In that loss to GW, the Owls made a season-high 12 three-pointers as a team, something that bodes well for Fran Dunphy's team moving forward. Long known for a defensive, perhaps even plodding offensive team, this year's Temple squad is showing it can score at a more efficient clip. Some bright spots in the GW game: 21 assists with just eight turnovers and 21 points off turnovers. Those numbers are going to keep you in, as well as, win you games. Also, you can't talk Temple unless you talk Obi Enechionyia. The junior forward has now posted double figures in scoring in all nine games for the Owls this season, and 20 or more points in five of them.

Temple, coincidentally like La Salle this weekend, heads to Miami to take part in the Hoophall Invitational. The Owls will face DePaul, which is coming off a win over Lamar. The Blue Demons are led by their two returning starters, sophomore Eli Cain and senior Billy Garrett. Garrett, averaging 12.6 points a game, is a former Big East Rookie of the Year in 2014. Cain meanwhile leads DePaul and ranks fourth in the Big East with 19.4 points. 

But Dave Leitao's squad has not fared well when tested by good defensive teams in the early season. In both of their losses, the Blue Demons failed to get close to their scoring average of 72 points a game, only posting 59 and 64 points against Rutgers and Northwestern, respectively. Plus, they have yet to play in a neutral site game, something Temple has already successfully done this season. 

I like the Owls to pick their momentum back up down in South Beach.

Temple 72, DePaul 66

Saint Joseph’s (3-4) at Drexel (4-4), Sunday, 4 p.m.

AF: The Dragons welcome St. Joe’s to the DAC this weekend as winners of two in a row. With eight games already played the season, this will just be Drexel’s third home game. It's coming off a nice win over High Point on the road in which Kari Jonsson more than doubled his average scoring output, pouring in 25 points, a career high. The Dragons are still paced by Kurk Lee, who’s averaging 16 points and is a decent outside threat at 12 of 31 from three-point range. Zach Spiker seems to have his players on the same page, which has shown in the last two wins, both close games on the road, winning by a combined 10 points between the victories over Lafayette and High Point.

St. Joe's, meanwhile, is coming off a drubbing at the hands of the then-No. 2 team in the country. The Hawks visited Villanova last weekend at the Pavilion and came away with an 0-2 record in the Big 5 and a 88-57 loss. Of course, Villanova is now the top team in the country and it looked every bit of it last Saturday.

If you asked Phil Martelli at the beginning of the season, he openly admitted that he knew his team would have some growing pains and that its youth in certain positions would not likely serve it well in the tougher games. You certainly saw that against 'Nova. Still, Shavar Newkirk has been a very good player for Martelli and the Hawks, showing his leadership on the court, as well as his scoring prowess. Newkirk is tallying over 20 points per game and leads the way for a total of four players who are scoring in double figures for the Hawks. I have also been impressed with the play of local kid sophomore Lamarr Kimble. The Neumann-Goretti product posted 15 points to lead the Hawks against Villanova, no small feat against that team.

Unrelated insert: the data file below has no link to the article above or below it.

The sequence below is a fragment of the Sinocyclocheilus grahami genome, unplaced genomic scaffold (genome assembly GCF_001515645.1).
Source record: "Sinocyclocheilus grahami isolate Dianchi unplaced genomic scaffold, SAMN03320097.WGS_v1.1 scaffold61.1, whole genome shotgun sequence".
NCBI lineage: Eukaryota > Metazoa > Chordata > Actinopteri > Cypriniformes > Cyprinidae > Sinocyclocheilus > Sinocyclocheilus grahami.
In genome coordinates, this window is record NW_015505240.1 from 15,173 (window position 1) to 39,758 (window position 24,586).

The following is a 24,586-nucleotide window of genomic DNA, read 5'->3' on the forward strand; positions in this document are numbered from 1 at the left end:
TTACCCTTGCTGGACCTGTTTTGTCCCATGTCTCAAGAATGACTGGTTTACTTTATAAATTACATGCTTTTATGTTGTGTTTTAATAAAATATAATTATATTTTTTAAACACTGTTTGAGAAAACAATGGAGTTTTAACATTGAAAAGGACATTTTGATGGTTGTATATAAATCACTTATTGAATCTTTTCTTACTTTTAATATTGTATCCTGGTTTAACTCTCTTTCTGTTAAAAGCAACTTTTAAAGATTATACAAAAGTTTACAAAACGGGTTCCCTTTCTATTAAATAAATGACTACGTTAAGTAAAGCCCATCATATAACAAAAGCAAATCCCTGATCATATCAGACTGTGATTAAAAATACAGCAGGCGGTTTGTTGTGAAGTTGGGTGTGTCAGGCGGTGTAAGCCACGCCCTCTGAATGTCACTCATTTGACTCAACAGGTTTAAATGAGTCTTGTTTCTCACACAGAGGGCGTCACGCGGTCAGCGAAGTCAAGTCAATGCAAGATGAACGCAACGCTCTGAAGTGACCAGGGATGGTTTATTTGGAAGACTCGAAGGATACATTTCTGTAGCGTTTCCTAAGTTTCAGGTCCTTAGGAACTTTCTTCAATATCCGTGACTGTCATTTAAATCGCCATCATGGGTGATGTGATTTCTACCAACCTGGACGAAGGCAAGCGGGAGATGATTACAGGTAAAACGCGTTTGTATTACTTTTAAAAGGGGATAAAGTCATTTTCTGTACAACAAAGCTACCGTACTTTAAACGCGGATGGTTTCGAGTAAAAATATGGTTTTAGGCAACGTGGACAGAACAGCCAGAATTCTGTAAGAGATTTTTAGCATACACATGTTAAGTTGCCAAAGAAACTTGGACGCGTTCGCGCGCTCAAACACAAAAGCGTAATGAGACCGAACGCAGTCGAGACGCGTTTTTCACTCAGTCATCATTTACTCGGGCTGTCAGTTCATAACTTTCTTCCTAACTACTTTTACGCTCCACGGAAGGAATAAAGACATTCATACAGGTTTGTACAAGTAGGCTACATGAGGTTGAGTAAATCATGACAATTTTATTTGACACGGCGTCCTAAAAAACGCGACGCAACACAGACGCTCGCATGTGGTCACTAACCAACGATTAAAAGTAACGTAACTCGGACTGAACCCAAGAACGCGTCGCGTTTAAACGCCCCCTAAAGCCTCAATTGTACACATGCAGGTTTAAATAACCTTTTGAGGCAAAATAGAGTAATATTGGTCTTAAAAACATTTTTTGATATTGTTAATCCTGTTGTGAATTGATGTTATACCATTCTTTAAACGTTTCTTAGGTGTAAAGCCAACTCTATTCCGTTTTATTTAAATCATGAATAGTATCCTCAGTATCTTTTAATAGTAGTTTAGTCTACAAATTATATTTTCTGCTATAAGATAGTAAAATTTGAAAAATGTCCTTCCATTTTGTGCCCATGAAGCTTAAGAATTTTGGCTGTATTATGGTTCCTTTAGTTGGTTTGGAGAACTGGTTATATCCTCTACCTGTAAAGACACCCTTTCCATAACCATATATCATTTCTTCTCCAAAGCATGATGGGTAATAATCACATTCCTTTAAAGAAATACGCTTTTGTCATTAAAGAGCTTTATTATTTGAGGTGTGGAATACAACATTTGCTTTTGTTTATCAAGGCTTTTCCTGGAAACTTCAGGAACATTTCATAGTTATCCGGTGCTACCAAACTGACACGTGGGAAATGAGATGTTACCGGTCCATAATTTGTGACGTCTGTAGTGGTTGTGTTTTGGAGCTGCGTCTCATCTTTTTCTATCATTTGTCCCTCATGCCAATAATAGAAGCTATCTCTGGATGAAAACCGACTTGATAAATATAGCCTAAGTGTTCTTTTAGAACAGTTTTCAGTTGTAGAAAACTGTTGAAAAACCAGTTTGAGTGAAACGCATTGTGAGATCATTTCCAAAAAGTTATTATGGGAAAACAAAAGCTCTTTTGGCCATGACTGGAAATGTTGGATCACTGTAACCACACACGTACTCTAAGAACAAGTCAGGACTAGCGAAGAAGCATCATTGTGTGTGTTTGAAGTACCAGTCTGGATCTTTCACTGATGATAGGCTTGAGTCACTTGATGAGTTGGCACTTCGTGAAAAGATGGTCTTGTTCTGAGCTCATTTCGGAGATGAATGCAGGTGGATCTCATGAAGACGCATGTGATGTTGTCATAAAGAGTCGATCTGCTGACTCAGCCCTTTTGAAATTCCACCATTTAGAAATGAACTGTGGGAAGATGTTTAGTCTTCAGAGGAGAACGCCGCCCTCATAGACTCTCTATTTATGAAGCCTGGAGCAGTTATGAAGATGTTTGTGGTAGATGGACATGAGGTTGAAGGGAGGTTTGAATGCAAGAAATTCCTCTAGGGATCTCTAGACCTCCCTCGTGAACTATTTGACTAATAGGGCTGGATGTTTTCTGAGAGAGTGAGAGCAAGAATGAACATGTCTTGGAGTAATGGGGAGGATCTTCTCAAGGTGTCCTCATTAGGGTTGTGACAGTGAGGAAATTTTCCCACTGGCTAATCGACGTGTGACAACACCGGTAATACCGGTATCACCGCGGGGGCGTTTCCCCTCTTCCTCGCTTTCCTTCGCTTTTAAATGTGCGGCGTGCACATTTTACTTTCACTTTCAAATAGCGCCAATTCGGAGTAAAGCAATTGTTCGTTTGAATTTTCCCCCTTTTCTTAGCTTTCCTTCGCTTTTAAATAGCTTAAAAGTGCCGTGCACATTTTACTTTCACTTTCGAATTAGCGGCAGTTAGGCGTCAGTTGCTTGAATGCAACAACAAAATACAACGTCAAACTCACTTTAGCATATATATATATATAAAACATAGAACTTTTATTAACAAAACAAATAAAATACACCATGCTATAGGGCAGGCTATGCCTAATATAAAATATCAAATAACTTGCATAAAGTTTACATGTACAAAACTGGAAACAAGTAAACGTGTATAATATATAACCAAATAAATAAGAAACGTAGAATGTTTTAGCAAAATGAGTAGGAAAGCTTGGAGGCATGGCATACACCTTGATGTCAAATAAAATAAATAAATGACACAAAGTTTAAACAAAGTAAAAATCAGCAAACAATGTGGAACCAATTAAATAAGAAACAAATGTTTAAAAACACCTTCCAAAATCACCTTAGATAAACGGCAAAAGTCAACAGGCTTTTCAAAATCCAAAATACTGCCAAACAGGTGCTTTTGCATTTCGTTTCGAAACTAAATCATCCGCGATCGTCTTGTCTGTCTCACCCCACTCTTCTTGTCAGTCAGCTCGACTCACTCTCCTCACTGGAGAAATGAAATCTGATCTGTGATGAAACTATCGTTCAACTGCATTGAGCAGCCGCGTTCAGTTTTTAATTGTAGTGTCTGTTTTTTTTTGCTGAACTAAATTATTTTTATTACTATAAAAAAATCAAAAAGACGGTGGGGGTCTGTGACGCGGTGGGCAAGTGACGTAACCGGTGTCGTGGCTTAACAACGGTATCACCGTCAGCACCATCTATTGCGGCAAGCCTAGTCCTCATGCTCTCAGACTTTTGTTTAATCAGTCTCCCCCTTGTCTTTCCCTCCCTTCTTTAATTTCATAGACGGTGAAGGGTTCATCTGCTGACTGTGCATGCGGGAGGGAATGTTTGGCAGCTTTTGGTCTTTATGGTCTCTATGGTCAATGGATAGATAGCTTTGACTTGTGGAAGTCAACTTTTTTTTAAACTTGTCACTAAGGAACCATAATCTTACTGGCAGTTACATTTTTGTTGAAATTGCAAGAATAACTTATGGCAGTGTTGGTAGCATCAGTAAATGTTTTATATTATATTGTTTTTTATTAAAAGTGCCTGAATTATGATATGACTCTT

There haven’t been too many meetings between these two city rivals in which you find that Drexel is averaging more points a game than St. Joe's. But that is the case for this year’s game, with Drexel posting more than five points a game above the Hawks. That, coupled with it being a home game, I think should work in the Dragons' favor. The only issue is, you can’t underestimate a Hawks team that felt embarrassed by a 31-point defeat last time out. I think Martelli rights the ship in a close one at the DAC.

Saint Joseph’s 74, Drexel 72

George Mason (7-3) at Pennsylvania (3-4), Saturday, 2 p.m.

SK: This is a sneaky good game Saturday at the Palestra. George Mason has won six straight, including a huge 19-point win at Penn State on Wednesday. The Patriots trailed by one at halftime before roaring back to outscore the Nittany Lions by 20 in the second half. The six-game win streak is the longest in four years for George Mason.

Marquise Moore has been the driving force behind the Patriots' success, averaging 18.1 points and 10.3 rebounds. For the senior guard — listed at 6-2 — to be averaging more than 10 rebounds is remarkable. Moore had 25 points and 13 rebounds in George Mason's win over Penn State.

Penn is coming off an impressive win as well, beating Lafayette by 29 on Wednesday. That win came on the heels of a hard-fought loss at Temple last weekend. Don't be fooled by the 3-4 record — Steve Donahue's team is making progress. The Quakers' losses this season have come to No. 1 Villanova, Miami, Temple and Navy by two points. Freshman big man A.J. Brodeur continues to show why he'll be a star in the Ivy League for the next four years. Brodeur had 22 points on 10 of 13 shooting against Lafayette and added seven rebounds and five assists. He plays with a maturity well beyond his years, and Donahue is wisely running his offense through Brodeur on the low block more and more. 

I'd be surprised if this game doesn't come down to the last handful of possessions. I'm a big believer in what Donahue is doing at Penn, but I just don't see him having the horses to win this game against George Mason.

George Mason 76, Penn 72

Prediction records

Amy Fadool: 6-1

Sean Kane: 5-3